Ninive Sanchez, PhD, MS, MSW
PhD, University of Michigan, 2015; MS, University of Michigan, 2015; MSW, University of Michigan, 2007; BA, University of Southern California, 2006.
Health Disparities; Health Care Access and Utilization; Latino Adolescents and Young Adults; Sociodeterminants of Health; Social Work Education.
2016 Writing Intensive Teaching Excellence Award, University of Missouri Campus Writing Program.
Research and Scholarly Activity:
Examining the Influence of Race, Ethnicity, Culture and Gender on Health and Well-being of Adolescents and Young Adults
Dr. Sanchez’s work focuses on understanding health and healthcare disparities, health and mental health of adolescents and young adults, and the influence of race, ethnicity, culture and gender on health and well-being. She is a recipient of the Minority Health and Health Disparities International Research Training program, funded by the National Institutes of Health, and the Michigan Institute for Clinical and Health Research at the University of Michigan.
Dr. Sanchez has experience coordinating a longitudinal, multidisciplinary study of substance use among adolescents and their families in Santiago, Chile. Fluent in Spanish, Dr. Sanchez has traveled to Chile and conducted research on sexual behavior, substance use, and community member’s perceptions of safety in Santiago.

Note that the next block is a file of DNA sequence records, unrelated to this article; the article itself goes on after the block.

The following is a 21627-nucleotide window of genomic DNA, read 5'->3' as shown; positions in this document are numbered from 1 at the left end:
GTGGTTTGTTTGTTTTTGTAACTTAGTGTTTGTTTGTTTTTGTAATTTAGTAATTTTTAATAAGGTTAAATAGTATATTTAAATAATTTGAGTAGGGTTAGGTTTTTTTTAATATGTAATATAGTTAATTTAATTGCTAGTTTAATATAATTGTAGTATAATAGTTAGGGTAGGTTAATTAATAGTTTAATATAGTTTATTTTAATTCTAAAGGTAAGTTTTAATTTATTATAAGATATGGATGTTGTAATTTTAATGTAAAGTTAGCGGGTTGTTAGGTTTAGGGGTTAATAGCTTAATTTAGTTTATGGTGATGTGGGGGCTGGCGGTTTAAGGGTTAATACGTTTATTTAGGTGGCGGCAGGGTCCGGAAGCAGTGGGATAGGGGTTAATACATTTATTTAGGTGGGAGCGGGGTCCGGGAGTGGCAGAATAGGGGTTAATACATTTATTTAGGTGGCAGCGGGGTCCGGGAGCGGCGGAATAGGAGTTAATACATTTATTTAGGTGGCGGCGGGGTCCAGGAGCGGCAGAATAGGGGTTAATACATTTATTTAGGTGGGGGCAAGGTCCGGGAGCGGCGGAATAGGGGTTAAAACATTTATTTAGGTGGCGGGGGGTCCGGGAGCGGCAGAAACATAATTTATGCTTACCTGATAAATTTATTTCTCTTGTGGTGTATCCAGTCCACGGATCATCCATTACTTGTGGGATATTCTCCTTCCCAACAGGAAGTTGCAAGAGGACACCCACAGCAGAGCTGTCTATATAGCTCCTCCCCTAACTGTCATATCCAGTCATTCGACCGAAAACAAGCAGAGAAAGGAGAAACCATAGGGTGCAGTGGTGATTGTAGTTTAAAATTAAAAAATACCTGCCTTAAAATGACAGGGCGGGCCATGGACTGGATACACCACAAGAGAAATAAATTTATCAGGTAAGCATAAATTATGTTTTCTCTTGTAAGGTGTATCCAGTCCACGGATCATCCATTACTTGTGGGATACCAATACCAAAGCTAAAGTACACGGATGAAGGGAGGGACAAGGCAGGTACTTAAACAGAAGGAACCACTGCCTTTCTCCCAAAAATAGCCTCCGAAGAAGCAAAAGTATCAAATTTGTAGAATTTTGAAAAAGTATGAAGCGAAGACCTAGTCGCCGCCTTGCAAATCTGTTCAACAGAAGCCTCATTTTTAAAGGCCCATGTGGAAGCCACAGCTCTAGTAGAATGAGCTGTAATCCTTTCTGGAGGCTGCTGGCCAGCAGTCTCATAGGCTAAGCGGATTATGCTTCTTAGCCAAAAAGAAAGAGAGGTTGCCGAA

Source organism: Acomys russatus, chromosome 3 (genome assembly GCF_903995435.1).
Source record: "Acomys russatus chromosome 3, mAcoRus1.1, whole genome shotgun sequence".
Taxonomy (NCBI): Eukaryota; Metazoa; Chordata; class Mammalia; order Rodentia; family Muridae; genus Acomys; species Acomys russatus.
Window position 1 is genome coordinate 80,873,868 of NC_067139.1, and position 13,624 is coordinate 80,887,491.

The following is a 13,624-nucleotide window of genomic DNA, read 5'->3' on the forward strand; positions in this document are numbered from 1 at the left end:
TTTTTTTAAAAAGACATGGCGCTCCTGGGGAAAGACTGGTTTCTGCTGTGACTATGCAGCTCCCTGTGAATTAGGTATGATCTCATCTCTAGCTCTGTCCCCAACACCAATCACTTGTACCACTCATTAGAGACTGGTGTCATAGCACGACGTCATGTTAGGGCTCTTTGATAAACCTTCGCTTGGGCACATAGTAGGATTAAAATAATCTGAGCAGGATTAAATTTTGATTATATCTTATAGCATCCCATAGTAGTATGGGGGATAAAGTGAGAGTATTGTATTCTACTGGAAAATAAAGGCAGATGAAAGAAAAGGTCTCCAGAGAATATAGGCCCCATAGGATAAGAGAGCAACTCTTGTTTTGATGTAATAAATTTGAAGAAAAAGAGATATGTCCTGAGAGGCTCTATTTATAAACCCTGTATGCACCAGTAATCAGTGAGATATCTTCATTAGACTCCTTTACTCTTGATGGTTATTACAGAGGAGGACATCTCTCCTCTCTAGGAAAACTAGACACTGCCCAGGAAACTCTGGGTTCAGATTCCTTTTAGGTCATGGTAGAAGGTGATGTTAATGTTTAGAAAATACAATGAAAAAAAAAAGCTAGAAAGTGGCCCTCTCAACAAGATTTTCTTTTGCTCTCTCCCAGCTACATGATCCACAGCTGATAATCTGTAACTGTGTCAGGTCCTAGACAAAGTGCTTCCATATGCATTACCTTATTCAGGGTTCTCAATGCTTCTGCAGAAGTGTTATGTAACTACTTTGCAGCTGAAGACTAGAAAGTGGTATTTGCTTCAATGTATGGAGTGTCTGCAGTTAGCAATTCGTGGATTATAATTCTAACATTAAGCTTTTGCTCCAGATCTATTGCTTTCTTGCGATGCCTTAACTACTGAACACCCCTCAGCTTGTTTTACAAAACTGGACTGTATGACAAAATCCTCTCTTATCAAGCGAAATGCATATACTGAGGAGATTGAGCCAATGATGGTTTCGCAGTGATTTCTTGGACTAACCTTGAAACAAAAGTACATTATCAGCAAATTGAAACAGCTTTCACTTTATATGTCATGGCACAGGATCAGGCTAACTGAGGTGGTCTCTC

Her most recent research focuses on the psychosocial aspects of polycystic ovary syndrome (PCOS), a chronic condition the National Institutes of Health Office of Disease Prevention has described as a major public health problem for women in the U.S. Dr. Sanchez examined how adolescents and women with PCOS are portrayed in digital teen and women’s magazines. She also examined national healthcare data from the Centers for Disease Control and Prevention to investigate potential disparities in health care access and utilization associated with PCOS.
Moving forward, Dr. Sanchez plans to further understand the experiences of Latinos with chronic disease and barriers to health care access and utilization (e.g., cultural and language barriers). She will also examine how economic and social conditions influence comorbidity, including anxiety and depression, across the life course. One of her goals is to expand her research and develop community-based interventions to promote health in low-income communities.
Social Work Education: Dr. Sanchez teaches Social Work/Peace Studies 2000 Exploration in Social and Economic Justice as Writing Intensive. She is dedicated to the idea that “one’s language and writing reflects one’s beliefs, values, and assumptions about people and society.” Throughout her course, “students become aware of how their writing can be oppressive or discriminatory, and they learn to write in a way that is respectful of people and the conditions they live in.” Thus, Dr. Sanchez is able to promote critical thinking and the ability to arrive at multiple interpretations for meaningful learning about the human experience.
With support from a Writing Intensive Project Award from the Campus Writing Program at the University of Missouri, Dr. Sanchez conducts research on how fostering metacognition, or becoming aware of one’s own thought processes, promotes learning and writing about social and economic justice. Through writing and awareness of one’s own thinking, students demonstrate increased sensitivity toward vulnerable and oppressed populations. It is this kind of significant contribution to student learning through the use of writing that demonstrates Dr. Sanchez’s contribution to the best in Writing Intensive theory and pedagogy.